This is what I was told:
Only ebooks distributed through OverDrive will be available as library books for this program. As there are other benefits to being distributed by OverDrive, I've tried applying to them twice in the past year or so and was turned down both times—most likely because all the books published at the time were my own, which is no longer the case as my company Imajin Books now publishes other authors and operates much like a regular traditional publisher.
If your books are carried by OverDrive, your books are then available for this new library program. Currently this only applies to US public and school libraries.
It’s my understanding that once you've been accepted by OverDrive, they would pay either the publisher or independent author. But I'm still unclear as to how they operate. Do they only loan out an ebook one at a time and wait for it to be returned before it's loaned out again? Or are they sending out an ebook multiple times?
As an author and publisher, this program raises some red flags for me. And I'm not sure it's a bad thing that we aren't using OverDrive. I want my authors to be paid for their works. I want to be paid for mine too. And our publishing company relies on sales--not giving away our products.
I'm not alone.
Macmillan and Simon & Schuster are not supplying ebooks to this library program, as the New York Times reported. Adam Rothberg, a spokesperson for Simon & Schuster states, "We haven’t yet found a business model with which we are comfortable and that we feel properly addresses the long-term interests of our authors."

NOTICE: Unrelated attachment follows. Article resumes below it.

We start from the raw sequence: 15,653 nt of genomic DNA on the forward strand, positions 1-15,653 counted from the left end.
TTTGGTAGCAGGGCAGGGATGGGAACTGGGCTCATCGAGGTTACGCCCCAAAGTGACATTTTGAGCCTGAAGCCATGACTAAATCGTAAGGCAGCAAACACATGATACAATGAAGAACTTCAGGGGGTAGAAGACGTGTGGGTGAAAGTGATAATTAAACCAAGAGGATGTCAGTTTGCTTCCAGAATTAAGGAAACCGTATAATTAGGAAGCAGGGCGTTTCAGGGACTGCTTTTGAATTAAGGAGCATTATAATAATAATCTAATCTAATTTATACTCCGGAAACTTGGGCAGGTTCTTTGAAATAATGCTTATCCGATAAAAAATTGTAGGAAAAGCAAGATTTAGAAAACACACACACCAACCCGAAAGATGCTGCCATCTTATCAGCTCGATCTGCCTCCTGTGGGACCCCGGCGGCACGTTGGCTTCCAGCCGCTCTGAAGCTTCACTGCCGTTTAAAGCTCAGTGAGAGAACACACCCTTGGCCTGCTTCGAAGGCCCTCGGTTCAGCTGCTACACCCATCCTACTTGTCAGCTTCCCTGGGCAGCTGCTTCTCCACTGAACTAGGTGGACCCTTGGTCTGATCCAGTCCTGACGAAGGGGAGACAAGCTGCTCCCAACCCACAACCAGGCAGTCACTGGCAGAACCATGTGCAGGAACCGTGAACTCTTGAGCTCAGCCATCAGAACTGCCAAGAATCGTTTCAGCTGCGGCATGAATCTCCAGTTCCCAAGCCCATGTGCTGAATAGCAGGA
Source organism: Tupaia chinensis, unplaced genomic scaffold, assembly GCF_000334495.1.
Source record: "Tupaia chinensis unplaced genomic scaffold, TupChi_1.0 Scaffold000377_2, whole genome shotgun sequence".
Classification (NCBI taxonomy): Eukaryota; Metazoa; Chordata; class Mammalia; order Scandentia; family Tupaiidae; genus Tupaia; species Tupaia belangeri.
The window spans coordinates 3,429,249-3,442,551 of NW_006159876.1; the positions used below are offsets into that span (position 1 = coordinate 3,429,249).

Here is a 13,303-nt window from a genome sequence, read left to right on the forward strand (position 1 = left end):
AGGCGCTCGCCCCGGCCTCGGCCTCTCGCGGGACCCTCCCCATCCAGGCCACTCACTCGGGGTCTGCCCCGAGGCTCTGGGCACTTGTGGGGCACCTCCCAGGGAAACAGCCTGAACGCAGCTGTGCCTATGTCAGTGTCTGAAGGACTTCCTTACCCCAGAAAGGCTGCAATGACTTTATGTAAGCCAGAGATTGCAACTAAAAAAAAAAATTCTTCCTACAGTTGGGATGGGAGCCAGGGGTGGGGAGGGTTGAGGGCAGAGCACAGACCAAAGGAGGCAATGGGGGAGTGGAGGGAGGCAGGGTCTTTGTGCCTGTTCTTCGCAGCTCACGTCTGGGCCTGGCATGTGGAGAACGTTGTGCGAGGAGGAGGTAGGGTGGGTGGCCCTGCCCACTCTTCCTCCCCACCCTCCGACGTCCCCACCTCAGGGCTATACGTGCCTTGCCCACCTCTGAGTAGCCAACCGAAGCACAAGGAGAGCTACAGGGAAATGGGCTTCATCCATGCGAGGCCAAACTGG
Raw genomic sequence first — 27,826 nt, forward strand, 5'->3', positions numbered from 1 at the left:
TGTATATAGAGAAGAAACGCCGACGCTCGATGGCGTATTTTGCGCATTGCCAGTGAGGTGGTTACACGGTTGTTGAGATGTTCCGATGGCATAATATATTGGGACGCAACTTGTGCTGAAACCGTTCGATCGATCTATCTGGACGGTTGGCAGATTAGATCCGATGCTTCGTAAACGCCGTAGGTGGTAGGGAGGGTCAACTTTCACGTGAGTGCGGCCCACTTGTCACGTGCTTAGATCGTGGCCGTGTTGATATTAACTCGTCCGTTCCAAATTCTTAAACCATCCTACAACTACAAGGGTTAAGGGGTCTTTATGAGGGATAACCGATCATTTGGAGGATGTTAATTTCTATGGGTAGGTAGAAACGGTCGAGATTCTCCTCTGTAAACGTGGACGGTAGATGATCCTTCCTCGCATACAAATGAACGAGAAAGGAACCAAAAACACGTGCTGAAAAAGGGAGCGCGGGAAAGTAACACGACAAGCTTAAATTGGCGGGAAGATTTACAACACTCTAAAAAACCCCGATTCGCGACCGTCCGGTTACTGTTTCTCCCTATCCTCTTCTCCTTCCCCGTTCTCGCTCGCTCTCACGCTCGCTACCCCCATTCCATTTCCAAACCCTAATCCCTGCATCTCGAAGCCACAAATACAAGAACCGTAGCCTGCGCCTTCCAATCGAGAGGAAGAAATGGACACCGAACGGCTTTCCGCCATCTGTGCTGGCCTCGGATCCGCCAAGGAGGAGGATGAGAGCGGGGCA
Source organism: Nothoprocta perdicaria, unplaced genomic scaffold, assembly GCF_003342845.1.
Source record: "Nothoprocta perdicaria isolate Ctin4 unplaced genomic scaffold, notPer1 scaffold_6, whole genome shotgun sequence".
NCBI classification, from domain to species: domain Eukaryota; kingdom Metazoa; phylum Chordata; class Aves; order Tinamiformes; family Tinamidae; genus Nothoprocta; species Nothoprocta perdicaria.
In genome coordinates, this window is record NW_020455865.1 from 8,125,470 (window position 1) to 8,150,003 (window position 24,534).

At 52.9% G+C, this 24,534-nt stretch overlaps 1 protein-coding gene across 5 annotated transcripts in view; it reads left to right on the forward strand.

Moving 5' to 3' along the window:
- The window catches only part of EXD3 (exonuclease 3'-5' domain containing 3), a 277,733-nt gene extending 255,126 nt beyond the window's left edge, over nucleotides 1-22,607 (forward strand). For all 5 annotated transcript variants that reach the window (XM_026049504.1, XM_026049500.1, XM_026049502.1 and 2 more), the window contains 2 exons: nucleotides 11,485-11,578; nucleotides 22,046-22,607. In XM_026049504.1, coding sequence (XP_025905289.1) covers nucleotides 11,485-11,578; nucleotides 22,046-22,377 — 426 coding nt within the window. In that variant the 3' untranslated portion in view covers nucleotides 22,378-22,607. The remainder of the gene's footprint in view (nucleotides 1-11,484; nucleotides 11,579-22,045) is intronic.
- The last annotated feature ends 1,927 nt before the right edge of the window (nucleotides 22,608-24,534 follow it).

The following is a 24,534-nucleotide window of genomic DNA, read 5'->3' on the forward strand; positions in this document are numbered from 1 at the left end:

I feel the way Rothberg does. Some of our ebooks ARE currently available via Booklending.com, but not through this latest library program, and I'm not sure there is any advantage to Imajin Books or our authors to get involved. We work far too hard on these ebooks; we just can't be expected to provide unlimited content for free.
Great post, Cheryl.
Did you read about HarperCollins vs Overdrive? They want to put a 26 loan cap on their eBooks.
Thanks for the link, Russell. I have no idea where they came up with the 26 times limit. Perhaps we need to establish the average lifespan of a paperback or hardcover library book. I have no idea what that is, but yes, at some time (maybe 100s of loans from now) a print book would become unloanable. That should be the same with ebooks, just to be fair to publishers and authors.
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